Using managed GKE clusters¶
To use Google Kubernetes Engine (GKE), begin by installing the “GKE clusters” plugin from the Plugins store in Dataiku DSS. For more details, see the instructions for installing plugins.
Follow the Google Cloud Platform (GCP) documentation to ensure the following on your local machine (where DSS is installed):
gcloudcommand has the appropriate permissions and scopes to:
push to the Google Container Registry (GCR) service.
have full control on the GKE service.
gke-gcloud-auth-plugincommand is installed. See GCP documentation.
kubectlcommand is installed.
dockercommand is installed, can build images and push them to GCR. The latter can be enabled by running the
gcloud auth configure-dockercommand.
Go to Administration > Settings > Containerized execution, and add a new execution configuration of type “Kubernetes.”
In GCP, there is only a single shared image repository URL,
gcr.io. Access control is based on image names; therefore, the repository URL to use is
Finish by clicking Push base images.
The connection is where you define how to connect to GCP. This can be done either inline in each cluster (not recommended), or as a preset in the “GKE connection” plugin settings (recommended).
The “network” field refers to the Virtual Private Cloud (VPC) where the cluster will be deployed. The “sub-network” field defines the IP space within that VPC where the pod IPs will be allocated. If left blank, those fields will use default network settings, the details of which are explained in the GCP documentation.
This is where you define the number and type of nodes that you want in your cluster. You can define the properties of a node pool either inline (not recommended) or as a preset in the “Node pools” plugin settings (recommended). You have the possibility to define multiple node pools, each with its own properties.
GCP provides GPU-enabled instances with NVidia GPUs. Using GPUs for containerized execution requires the following steps.
The base image that is built by default (see setup) does not have CUDA support and cannot use NVidia GPUs.
You need to build a CUDA-enabled base image. To enable CUDA add the
--with-cuda option to the command line:
./bin/dssadmin build-base-image --type container-exec --with-cuda
We recommend that you give this image a specific tag using the
--tag option and keep the default base image “pristine”. We also recommend that you add the DSS version number in the image tag.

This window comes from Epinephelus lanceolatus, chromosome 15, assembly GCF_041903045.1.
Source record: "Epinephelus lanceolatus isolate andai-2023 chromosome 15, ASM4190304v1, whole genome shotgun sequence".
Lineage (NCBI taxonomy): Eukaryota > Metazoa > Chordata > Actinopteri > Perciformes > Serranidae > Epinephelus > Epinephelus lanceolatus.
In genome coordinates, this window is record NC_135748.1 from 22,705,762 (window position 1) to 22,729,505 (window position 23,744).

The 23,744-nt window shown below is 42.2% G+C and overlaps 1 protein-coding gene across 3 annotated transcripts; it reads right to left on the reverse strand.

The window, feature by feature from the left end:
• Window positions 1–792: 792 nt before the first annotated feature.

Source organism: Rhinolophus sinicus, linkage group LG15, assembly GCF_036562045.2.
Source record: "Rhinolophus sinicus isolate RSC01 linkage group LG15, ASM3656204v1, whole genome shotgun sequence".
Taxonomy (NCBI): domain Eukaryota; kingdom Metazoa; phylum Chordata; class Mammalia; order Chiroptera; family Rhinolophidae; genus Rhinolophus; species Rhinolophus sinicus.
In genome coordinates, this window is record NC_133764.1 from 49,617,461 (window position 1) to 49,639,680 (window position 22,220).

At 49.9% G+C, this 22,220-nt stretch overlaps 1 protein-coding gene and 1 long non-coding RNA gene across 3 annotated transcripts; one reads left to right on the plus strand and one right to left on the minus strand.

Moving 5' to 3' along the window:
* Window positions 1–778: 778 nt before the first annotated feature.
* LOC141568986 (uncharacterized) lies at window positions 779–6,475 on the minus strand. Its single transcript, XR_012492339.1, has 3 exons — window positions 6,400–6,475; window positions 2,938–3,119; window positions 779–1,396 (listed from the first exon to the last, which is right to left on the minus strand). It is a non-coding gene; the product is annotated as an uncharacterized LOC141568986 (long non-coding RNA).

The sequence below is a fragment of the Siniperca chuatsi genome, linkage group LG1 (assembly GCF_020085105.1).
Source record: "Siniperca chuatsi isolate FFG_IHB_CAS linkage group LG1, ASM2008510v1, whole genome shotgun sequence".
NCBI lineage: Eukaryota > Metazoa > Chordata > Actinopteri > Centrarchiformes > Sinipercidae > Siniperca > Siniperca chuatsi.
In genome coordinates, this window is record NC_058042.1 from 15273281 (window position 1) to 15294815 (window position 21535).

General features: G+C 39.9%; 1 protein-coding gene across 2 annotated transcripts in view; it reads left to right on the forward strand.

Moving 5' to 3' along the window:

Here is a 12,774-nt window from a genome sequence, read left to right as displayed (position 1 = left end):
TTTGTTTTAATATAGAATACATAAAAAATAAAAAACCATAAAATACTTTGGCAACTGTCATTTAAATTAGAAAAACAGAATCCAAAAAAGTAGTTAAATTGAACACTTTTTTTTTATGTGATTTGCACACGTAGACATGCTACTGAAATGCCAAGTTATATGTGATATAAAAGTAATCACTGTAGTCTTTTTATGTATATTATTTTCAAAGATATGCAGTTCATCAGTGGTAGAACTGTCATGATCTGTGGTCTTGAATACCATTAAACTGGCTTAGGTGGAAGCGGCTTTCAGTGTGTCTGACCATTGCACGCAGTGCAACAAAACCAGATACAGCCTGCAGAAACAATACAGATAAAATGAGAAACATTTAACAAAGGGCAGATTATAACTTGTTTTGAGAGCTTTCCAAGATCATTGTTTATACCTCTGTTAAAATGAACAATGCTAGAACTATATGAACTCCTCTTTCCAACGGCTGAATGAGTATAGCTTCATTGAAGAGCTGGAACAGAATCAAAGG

./bin/dssadmin build-base-image --type container-exec --with-cuda --tag dataiku-container-exec-base-cuda:X.Y.Z
where X.Y.Z is your DSS version number
This image contains CUDA 10.0 and CuDNN 7.6. You can use
--cuda-version X.Yto specify another DSS-provided version (9.0, 10.0, 10.1, 10.2, 11.0 and 11.2 are available). If you require other CUDA versions, you would have to create a custom image.
Remember that depending on which CUDA version you build the base image (by default 10.0) you will need to use the corresponding tensorflow version.
After each upgrade of DSS, you must rebuild all base images and update code envs.
Thereafter, create a new container configuration dedicated to running GPU workloads. If you specified a tag for the base image, report it in the “Base image tag” field.
When you create your cluster using the GKE plugin, be sure to enable the “With GPU” option in the node pool settings. Follow the GCP documentation on GPUs to select the GPU type.
At cluster creation, the plugin will run the NVidia driver “DaemonSet” installation procedure, which needs several minutes to complete.
For your containerized execution task to run on nodes with GPUs, and for GKE to configure the CUDA driver on your containers, the corresponding pods must be created with a custom limit (in Kubernetes parlance). This indicates that you need a specific type of resource (standard resource types are CPU and memory).
You must configure this limit in the containerized execution configuration. To do this:
In the “Custom limits” section, add a new entry with key
1(to request 1 GPU).
Add the new entry and save your settings.